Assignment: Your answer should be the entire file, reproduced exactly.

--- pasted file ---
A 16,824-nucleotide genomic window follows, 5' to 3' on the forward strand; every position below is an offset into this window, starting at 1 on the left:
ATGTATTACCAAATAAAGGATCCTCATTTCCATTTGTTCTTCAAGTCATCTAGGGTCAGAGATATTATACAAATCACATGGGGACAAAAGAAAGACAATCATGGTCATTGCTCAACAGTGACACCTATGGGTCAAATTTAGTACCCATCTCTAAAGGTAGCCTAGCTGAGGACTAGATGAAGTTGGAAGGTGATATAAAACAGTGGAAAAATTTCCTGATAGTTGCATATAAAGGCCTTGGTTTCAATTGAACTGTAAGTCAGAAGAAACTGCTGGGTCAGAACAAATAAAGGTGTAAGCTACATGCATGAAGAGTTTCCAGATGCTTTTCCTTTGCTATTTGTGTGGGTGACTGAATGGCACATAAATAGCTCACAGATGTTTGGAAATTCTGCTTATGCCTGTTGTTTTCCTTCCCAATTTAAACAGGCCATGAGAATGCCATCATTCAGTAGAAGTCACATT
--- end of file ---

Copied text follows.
A 16,824-nucleotide genomic window follows, 5' to 3' on the forward strand; every position below is an offset into this window, starting at 1 on the left:
ATGTATTACCAAATAAAGGATCCTCATTTCCATTTGTTCTTCAAGTCATCTAGGGTCAGAGATATTATACAAATCACATGGGGACAAAAGAAAGACAATCATGGTCATTGCTCAACAGTGACACCTATGGGTCAAATTTAGTACCCATCTCTAAAGGTAGCCTAGCTGAGGACTAGATGAAGTTGGAAGGTGATATAAAACAGTGGAAAAATTTCCTGATAGTTGCATATAAAGGCCTTGGTTTCAATTGAACTGTAAGTCAGAAGAAACTGCTGGGTCAGAACAAATAAAGGTGTAAGCTACATGCATGAAGAGTTTCCAGATGCTTTTCCTTTGCTATTTGTGTGGGTGACTGAATGGCACATAAATAGCTCACAGATGTTTGGAAATTCTGCTTATGCCTGTTGTTTTCCTTCCCAATTTAAACAGGCCATGAGAATGCCATCATTCAGTAGAAGTCACATT